write compelling contentWe all have moments in our writing lives when we’re assigned a topic that sounds like a never-before-heard-of foreign language that we are tasked with learning to speak in a laughable amount of time. Sound familiar? Welcome to a typical day in the life of a content creator, especially one that is just starting out in a new business or field.

When you don’t know much about the topic over which you’re writing, it can be easy to find yourself spinning around in your office chair, lost in the midst of distraction and procrastination. And when you’re writing on a time limit, that procrastination is something you’ll invariably regret later in the workday. We understand that writing on unknown topics is quite a labor, but any good writer knows the value of being able to create something that is authoritative even when there’s no time to actually become an authority.

So with this in mind, we’ve compiled a list of ways to help you write better content when you don’t actually know much about your topic. Because even if you know a lot about a lot, no one knows everything about everything.

Figure Out Who You’re Writing To

A large part of being able to write something good is first figuring out who is going to be reading it. Identifying your reader’s exposure to your topic, and their level of knowledge about it is the first step to determining the tone your article can and should take. If you know the persona that you’re targeting your content towards and know it well, you’ve opened an entire additional avenue of room to express your ideas (however limited they be) on your topic.

Small things like catering your vocabulary to your reader’s comprehension level and employing witty, stoic or expository tones when necessary are easy ways to start strong down the path of writing to your audience, and thus creating something that will resonate, even if you aren’t an expert on the topic.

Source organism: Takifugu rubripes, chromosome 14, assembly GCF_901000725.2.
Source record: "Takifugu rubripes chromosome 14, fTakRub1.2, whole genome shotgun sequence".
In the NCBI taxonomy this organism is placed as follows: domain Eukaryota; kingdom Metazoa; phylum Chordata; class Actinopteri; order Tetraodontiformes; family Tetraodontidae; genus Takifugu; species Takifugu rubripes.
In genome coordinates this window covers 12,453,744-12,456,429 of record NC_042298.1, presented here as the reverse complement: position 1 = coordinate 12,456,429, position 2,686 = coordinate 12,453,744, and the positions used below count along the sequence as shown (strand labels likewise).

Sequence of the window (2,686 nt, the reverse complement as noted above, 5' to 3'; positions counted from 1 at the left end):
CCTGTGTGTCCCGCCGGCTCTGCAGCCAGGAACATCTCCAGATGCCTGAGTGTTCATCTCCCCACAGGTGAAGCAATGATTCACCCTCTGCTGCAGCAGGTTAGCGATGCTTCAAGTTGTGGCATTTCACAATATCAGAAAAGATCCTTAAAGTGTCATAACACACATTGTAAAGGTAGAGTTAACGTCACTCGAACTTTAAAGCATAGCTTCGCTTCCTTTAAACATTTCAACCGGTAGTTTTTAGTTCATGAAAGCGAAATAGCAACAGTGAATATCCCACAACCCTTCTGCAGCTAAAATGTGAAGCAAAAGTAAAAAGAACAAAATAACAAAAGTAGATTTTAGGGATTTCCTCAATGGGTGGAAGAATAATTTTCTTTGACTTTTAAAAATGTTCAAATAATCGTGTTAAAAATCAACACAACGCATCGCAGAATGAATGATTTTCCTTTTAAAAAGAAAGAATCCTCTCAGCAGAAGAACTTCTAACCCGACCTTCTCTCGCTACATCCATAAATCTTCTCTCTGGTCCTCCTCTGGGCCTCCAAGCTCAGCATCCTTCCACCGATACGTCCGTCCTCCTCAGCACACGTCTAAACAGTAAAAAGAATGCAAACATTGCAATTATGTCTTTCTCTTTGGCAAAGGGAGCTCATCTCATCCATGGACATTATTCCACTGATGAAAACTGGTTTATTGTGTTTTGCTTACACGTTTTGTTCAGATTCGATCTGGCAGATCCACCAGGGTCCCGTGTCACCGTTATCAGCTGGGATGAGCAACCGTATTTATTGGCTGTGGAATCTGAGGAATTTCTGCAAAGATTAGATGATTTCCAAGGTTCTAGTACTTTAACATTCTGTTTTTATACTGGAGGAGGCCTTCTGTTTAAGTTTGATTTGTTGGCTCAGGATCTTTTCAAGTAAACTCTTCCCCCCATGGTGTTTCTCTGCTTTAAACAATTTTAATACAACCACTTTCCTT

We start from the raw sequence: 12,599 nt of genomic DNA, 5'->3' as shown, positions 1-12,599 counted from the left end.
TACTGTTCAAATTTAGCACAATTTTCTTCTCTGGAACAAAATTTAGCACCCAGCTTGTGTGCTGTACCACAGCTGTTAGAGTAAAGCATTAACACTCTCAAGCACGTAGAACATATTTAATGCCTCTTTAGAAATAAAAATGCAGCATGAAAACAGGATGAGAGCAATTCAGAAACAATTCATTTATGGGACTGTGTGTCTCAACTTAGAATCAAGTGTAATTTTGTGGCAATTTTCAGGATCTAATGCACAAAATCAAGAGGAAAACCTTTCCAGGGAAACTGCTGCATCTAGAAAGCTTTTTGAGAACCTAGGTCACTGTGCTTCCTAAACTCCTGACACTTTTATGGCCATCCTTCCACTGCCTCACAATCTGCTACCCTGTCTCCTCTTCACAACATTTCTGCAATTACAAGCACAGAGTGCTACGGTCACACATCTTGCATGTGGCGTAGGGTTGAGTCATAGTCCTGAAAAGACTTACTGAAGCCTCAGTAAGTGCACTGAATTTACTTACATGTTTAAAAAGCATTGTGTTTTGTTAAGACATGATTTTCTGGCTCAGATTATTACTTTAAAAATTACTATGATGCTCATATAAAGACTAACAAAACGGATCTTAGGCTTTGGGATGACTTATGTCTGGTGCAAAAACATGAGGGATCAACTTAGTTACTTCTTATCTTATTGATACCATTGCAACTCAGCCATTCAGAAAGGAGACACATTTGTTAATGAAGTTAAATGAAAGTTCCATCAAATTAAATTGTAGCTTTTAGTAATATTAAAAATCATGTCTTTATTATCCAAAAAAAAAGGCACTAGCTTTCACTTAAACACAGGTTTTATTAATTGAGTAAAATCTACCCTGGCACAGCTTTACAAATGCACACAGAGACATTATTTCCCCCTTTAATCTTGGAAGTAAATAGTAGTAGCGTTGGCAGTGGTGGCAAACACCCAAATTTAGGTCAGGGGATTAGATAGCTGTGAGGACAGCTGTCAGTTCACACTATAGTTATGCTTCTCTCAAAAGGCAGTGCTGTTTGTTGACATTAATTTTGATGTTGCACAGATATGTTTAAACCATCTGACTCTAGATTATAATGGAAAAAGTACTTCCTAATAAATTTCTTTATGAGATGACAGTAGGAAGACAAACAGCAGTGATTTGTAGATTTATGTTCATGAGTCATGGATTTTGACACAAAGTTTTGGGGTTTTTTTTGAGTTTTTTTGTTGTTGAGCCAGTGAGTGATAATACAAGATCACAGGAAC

You’re Not an Expert; Don’t Masquerade as One

Remember: there will likely always be someone out in cyberspace that has devoted much of their life to sniffing out content that was written by a writer that doesn’t know what they’re talking about. You don’t want to find yourself on the receiving end of such a cyberspacer’s wrath. Avoid said wrath by not overextending yourself when it comes to communicating your level of knowledge about your topic; fluffy, ineffectual information and the grand packaging of cursory knowledge within fancy language is the easiest way to out yourself as an amateur.

Instead, find ways of delivering your limited knowledge in the most succinct possible way, and always remember your audience. If you know they’ll appreciate a laugh, throw in a joke or two. Your tone and ability to connect with your particular reader will be the difference between your content and the dryer content of someone else who doesn’t know much about the topic.

Do Your Best Research Now

When you’re assigned a topic you have limited knowledge of, it’s time to bring out your research big-guns. We know that most content creators are working within deadlines, so reading a book on your topic or spending all day perusing numerous websites is probably not within your means. Limited time to research means you have to do better research; this means not wasting your time reading websites that are unaccredited and therefore only stand to increase the level of amateurism in your content.

A short list of websites that are no-gos for your research quandary? We’ll start with Wikipedia, eHow and eZine and round it out with about.com and Yahoo! Answers. These websites are not reliable sources for information, especially on a topic that you’re already gun-shy about. Easy ways to tell if you can trust the content on a website include but are not limited to: the website represents a well-known and accredited company or brand (i.e., MayoClinic, Forbes, The New York, et al), lists an author as well as their credentials (try Googling the author’s name if you want more meat), and don’t ignore the suffix on the website’s address. Here’s a key if you don’t exactly know what the website suffixes mean:


.gov= Government

.edu= Educational

.mil= Military

.org= Non-profit

When it comes to writing about something you have limited knowledge of, the best piece of advice is to prune your research, taking the meatiest parts and figuring out a succinct and compelling way to re-package them. You don’t want to seem pretentious, but you also don’t want to write something that is so unsophisticated that your readers get bored or feel condescended to. It’s all a matter of knowing your audience and providing well-researched nuggets of information within crisp, refreshing language.